I planted some cypress trees on my property last weekend which is in the Carrizo Plain, a semi-arid 2000 ft elevation location in central California. Temperature extremes are around 5 degrees F up to 100-110 F. The higher elevation means some frosts exist in spring. Most of the Carrizo Plain is open grass land. Some of it is scattered with some tumbleweeds and some bush lupine and its cousin a plant looks like lupine but with creamy yellow flowers. My property has an abundance of the tumbleweeds. It is also near dead center of the Carrizo Plain and I have a sneaking suspicion that due to the amount of standing water I witnessed this last winter in the area, that the water table has to be close to the surface. I'm guessing around 30 feet because last year before I got started with anything I dug a few holes. This was in October or November. I went down 2 feet. The soil on top was bone dry. At 2 feet it was already moist. I could take some in my hand and squeeze it and it would compress and become rock hard and then I felt the moisture at the surface. After exposed to the air for a while though, the soil I dug up dried out but the hole remained moist. Recently I dug some more holes in anticipation of a foundation for a raised shed (don't want it to be flooded with standing water). Those holes have been exposed during the first dry part of our season and they are still moist down below, but the first 6 inches or so are now bone dry which is why the grass and wildflowers are dying or dead.
Also the soil has a lot of alkalinity.
I've talked some with some neighbors and most of them gave up growing anything. Particularly trees. So since I had my own initial upset with my pomegranates and figs I decided I do need wind break and shade and privacy, so I'm going to plant something evergreen. I weighed and balanced everything.. and what I came up with for my first trees was Arizona Cypress. It takes the most heat of any evergreen and also the most drought tolerant. I don't want big Junipers because they suck all the water out of the ground with their thirsty appetite. Arizona Cypress only sip a little bit. Also they add acidity to the soil so in my case this will be a benefit I believe. This is how it's all shaping in my mind. But I don't want to get started promoting monoculture, so I want to find some symbiotic trees with the Cypress.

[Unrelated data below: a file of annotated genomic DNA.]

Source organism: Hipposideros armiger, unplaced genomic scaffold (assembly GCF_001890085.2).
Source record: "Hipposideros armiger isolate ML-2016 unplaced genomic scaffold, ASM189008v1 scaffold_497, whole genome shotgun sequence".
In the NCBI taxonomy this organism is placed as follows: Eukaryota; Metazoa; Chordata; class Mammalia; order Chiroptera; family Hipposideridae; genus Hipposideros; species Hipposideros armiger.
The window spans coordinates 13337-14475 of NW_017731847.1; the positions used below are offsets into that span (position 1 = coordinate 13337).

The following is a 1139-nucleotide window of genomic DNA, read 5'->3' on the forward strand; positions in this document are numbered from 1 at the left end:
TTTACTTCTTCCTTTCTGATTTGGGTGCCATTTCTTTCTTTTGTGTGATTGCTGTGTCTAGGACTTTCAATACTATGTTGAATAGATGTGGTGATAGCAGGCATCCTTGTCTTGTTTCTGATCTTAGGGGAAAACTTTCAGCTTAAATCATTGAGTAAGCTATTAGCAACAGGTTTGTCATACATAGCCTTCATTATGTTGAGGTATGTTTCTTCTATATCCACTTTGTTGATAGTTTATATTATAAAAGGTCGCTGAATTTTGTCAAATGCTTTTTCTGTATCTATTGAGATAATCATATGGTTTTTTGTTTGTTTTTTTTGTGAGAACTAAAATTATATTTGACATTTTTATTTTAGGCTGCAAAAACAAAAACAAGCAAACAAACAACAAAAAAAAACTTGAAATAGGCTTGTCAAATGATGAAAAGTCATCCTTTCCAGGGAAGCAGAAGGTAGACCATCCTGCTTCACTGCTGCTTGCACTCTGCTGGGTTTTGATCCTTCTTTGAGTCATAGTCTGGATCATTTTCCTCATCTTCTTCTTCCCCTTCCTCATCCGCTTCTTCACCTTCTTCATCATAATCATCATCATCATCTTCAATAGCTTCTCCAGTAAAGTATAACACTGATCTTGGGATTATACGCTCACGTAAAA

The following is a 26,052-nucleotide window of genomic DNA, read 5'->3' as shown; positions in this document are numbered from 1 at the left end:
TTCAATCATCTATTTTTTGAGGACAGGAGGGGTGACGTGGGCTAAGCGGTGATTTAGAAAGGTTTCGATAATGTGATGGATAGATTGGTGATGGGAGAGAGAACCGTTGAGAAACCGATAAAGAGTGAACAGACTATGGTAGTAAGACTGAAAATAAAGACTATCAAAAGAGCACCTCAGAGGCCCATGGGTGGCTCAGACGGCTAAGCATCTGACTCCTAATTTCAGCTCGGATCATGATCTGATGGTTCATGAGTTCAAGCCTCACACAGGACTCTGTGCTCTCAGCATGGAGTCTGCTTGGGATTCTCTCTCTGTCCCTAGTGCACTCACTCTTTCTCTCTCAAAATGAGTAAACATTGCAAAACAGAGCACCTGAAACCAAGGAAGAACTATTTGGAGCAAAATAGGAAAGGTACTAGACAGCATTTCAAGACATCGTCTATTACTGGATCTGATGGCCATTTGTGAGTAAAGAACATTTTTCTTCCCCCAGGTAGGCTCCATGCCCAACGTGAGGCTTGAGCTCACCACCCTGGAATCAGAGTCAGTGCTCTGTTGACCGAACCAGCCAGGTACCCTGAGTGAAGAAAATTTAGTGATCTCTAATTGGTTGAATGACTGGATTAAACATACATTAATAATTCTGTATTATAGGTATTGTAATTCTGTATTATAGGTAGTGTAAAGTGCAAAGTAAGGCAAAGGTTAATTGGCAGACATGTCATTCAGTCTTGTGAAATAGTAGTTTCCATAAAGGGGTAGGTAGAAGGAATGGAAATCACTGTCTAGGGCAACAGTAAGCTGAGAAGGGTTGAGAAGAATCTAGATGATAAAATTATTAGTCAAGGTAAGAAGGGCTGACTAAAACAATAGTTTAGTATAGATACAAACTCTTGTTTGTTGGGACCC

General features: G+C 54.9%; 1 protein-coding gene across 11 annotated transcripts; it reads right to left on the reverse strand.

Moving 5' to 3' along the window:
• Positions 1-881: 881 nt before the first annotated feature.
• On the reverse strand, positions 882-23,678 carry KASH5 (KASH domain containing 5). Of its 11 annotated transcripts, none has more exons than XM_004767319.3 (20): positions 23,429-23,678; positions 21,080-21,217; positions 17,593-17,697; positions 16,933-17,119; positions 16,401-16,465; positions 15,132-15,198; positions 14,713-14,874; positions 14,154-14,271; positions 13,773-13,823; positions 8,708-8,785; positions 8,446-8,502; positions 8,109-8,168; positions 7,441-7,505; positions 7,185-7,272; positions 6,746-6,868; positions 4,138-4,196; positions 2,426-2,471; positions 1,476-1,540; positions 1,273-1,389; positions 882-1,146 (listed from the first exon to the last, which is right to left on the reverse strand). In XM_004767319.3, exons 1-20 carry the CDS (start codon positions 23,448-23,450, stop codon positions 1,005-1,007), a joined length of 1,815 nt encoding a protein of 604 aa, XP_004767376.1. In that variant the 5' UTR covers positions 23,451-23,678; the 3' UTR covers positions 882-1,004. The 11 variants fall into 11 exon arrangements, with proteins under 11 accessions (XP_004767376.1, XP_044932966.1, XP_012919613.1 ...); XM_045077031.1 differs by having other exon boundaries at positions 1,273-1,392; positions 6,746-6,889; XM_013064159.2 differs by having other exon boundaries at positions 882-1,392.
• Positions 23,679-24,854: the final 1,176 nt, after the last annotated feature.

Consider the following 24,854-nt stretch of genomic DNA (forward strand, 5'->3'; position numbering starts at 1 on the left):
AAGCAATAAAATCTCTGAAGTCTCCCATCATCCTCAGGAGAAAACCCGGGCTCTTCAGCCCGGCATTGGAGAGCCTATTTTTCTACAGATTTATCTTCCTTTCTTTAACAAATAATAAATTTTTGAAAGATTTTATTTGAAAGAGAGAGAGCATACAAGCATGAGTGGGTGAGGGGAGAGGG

In a guess I planted a Pine tree from Afghanistan next to several of the Cypress because I have noticed that Pines will grow up close to Cypress in the wild. But I'm not sure if that was the best idea or not.
So, what should I plant interspersed with more Cypress trees? I'd like to plant some more trees this weekend. I can get about 10 more of those Cypress trees from local sources. I'd like to find 10 more trees that are something other than Cypress. And I appreciate any input from y'all!
posted 9 years ago
I was hoping someone would have responded. I feel lost! I am hoping I'm not making a big mistake planting Arizona Cypress trees (Blue Ice, Blue Smooth). I sure love Monterey Cypress trees, and I would love to plant them in favor of Eucalyptus in the coastal areas but they won't do well in the hot arid climate of the east county summers. The soil PH is really whacked out there. I'm almost resigning myself to doing hugelkulture raised bed gardening in containers instead of grow veggies in the soil on my property. There are salt crystals forming in patches all over the land out there. So in a way I feel like if I can get any tree at all to grow, I am doing the land justice. I read posts by a lot of people, Paul Wheaten included, where there's all this griping and moaning over Pines and Junipers and Cedars. But I think Paul said there's one good Pine because you get lumber out of it. Okay, well, all things considered, I will be getting wind break from Arizona Cypress, I will be getting privacy too. And it will be green year round. Positive positive positive. No negatives yet. It will likely sweeten the soil instead of make it acidic because the PH is so alkaline anything acidic will benefit it. Arizona Cypress are one of the few Cypress varieties that have a strong odor. And I love that smell. It will be nice to have my tiny house surrounded by them so I can smell the odor as I sleep with the windows open.
Well, if I'm making a huge mistake, I hope someone will tell me sooner than later because I'm planning to plant more trees and more trees and more trees. I just got an irrigation system worked out. I haul my water in large tank. Hook up to drip feed system minus emitters. Gravity feed from my truck bed. Works very nice. Going to plant more.
If I'd had more time, I would have written a shorter letter. -T.S. Eliot such a short, tiny ad:
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